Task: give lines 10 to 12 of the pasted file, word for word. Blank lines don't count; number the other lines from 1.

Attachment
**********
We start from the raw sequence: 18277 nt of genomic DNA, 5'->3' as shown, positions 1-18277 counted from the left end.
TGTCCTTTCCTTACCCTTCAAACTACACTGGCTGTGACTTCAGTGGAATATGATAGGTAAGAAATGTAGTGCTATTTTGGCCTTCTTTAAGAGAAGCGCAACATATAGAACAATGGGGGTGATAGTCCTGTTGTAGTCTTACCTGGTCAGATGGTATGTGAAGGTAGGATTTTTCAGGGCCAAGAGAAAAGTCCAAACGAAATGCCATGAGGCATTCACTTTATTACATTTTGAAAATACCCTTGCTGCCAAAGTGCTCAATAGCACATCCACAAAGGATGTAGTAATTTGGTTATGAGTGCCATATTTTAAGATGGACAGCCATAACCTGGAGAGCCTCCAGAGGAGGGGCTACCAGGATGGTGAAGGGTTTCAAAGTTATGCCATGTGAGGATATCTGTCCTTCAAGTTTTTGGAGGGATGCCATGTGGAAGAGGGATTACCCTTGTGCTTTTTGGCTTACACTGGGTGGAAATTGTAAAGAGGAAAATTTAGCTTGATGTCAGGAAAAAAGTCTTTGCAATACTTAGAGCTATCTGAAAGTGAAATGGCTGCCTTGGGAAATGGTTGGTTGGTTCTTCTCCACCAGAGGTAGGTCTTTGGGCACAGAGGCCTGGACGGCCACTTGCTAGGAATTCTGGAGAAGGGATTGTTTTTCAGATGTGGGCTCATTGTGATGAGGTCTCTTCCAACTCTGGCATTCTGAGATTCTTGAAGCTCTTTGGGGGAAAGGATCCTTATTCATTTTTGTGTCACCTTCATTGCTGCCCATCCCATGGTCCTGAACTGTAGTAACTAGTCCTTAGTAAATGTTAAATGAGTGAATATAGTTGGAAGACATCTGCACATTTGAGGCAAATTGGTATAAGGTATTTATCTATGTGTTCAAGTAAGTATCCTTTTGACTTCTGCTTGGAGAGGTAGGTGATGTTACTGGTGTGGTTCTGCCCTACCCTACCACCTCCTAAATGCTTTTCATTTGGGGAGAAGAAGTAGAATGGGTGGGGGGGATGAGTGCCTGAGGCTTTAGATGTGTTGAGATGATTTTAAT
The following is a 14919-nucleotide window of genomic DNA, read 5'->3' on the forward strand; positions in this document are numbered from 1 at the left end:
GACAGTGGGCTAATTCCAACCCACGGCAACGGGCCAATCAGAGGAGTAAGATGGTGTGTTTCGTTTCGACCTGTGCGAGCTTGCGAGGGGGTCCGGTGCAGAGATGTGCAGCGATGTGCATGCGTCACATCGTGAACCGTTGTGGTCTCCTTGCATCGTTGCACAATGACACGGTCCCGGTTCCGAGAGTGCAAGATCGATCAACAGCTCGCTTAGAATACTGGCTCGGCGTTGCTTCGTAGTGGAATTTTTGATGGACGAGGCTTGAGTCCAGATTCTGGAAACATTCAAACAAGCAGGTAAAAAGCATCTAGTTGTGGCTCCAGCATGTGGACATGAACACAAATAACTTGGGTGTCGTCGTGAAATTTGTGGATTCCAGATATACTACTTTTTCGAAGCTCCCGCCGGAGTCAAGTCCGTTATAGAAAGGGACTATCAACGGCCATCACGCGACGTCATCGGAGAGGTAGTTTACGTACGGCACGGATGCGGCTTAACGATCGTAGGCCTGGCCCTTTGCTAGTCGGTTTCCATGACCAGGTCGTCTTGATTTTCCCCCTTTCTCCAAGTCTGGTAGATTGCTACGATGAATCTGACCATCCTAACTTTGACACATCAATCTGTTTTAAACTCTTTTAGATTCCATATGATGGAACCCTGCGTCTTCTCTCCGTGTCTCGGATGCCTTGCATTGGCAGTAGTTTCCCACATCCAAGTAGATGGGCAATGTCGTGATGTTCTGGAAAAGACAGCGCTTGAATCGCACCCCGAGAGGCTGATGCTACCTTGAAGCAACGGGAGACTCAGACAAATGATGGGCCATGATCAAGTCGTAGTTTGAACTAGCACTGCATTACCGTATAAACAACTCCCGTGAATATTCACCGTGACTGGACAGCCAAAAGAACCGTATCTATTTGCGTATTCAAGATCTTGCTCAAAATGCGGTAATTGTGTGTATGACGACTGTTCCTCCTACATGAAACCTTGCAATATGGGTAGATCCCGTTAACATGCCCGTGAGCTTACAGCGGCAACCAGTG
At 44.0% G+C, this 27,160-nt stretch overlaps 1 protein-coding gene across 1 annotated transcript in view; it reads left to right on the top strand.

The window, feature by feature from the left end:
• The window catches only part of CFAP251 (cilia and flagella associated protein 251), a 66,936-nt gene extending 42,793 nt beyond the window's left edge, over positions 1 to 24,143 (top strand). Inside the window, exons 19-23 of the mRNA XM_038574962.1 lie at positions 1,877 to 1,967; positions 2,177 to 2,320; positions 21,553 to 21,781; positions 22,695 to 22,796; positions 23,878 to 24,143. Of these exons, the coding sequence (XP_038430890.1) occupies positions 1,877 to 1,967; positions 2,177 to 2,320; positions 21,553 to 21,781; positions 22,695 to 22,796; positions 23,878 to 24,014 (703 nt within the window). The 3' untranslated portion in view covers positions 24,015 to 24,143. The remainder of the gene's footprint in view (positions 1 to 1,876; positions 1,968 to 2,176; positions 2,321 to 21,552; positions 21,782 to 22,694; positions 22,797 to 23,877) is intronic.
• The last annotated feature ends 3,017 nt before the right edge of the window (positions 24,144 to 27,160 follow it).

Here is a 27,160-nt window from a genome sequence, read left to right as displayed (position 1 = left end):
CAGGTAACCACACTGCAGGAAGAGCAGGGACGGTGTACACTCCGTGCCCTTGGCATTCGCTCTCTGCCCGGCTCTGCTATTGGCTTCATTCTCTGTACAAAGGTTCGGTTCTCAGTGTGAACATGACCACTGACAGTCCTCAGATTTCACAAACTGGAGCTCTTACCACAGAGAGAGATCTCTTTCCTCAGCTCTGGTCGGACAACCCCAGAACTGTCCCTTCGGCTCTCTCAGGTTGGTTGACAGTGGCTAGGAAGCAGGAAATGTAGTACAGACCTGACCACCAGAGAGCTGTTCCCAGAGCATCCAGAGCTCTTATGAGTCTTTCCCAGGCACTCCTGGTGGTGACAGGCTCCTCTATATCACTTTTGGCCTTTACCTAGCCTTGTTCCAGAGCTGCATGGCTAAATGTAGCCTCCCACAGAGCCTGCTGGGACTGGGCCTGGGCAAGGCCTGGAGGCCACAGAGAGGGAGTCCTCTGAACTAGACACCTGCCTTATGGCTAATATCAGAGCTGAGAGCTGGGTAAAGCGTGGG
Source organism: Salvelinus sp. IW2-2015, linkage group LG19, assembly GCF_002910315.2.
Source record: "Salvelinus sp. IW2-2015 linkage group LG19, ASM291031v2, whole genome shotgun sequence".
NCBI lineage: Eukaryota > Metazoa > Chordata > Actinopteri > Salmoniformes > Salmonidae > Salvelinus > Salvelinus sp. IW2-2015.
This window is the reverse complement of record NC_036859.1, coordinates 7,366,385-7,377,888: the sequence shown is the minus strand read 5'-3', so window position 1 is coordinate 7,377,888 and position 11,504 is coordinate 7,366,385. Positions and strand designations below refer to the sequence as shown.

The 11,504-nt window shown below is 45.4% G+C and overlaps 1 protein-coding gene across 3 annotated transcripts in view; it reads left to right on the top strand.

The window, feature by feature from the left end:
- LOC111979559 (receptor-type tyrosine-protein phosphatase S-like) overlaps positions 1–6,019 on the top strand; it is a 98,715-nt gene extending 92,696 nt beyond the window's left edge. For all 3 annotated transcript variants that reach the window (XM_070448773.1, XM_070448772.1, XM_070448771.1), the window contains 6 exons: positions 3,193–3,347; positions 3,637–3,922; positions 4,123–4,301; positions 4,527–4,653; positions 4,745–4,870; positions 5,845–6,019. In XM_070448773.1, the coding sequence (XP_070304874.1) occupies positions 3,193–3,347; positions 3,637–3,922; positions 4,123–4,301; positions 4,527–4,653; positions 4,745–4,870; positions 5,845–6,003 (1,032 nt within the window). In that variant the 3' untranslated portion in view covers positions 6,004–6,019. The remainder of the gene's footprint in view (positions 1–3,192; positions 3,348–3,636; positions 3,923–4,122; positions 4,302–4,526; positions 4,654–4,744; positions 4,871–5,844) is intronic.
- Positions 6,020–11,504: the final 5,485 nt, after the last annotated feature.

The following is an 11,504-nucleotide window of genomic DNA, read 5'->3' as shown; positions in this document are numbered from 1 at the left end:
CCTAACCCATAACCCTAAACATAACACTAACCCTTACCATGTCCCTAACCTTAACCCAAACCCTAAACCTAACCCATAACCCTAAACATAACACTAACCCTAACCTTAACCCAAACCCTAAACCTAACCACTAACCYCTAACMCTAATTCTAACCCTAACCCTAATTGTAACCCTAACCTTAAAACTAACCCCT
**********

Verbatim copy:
CAGGTAACCACACTGCAGGAAGAGCAGGGACGGTGTACACTCCGTGCCCTTGGCATTCGCTCTCTGCCCGGCTCTGCTATTGGCTTCATTCTCTGTACAAAGGTTCGGTTCTCAGTGTGAACATGACCACTGACAGTCCTCAGATTTCACAAACTGGAGCTCTTACCACAGAGAGAGATCTCTTTCCTCAGCTCTGGTCGGACAACCCCAGAACTGTCCCTTCGGCTCTCTCAGGTTGGTTGACAGTGGCTAGGAAGCAGGAAATGTAGTACAGACCTGACCACCAGAGAGCTGTTCCCAGAGCATCCAGAGCTCTTATGAGTCTTTCCCAGGCACTCCTGGTGGTGACAGGCTCCTCTATATCACTTTTGGCCTTTACCTAGCCTTGTTCCAGAGCTGCATGGCTAAATGTAGCCTCCCACAGAGCCTGCTGGGACTGGGCCTGGGCAAGGCCTGGAGGCCACAGAGAGGGAGTCCTCTGAACTAGACACCTGCCTTATGGCTAATATCAGAGCTGAGAGCTGGGTAAAGCGTGGG
Source organism: Salvelinus sp. IW2-2015, linkage group LG19, assembly GCF_002910315.2.
Source record: "Salvelinus sp. IW2-2015 linkage group LG19, ASM291031v2, whole genome shotgun sequence".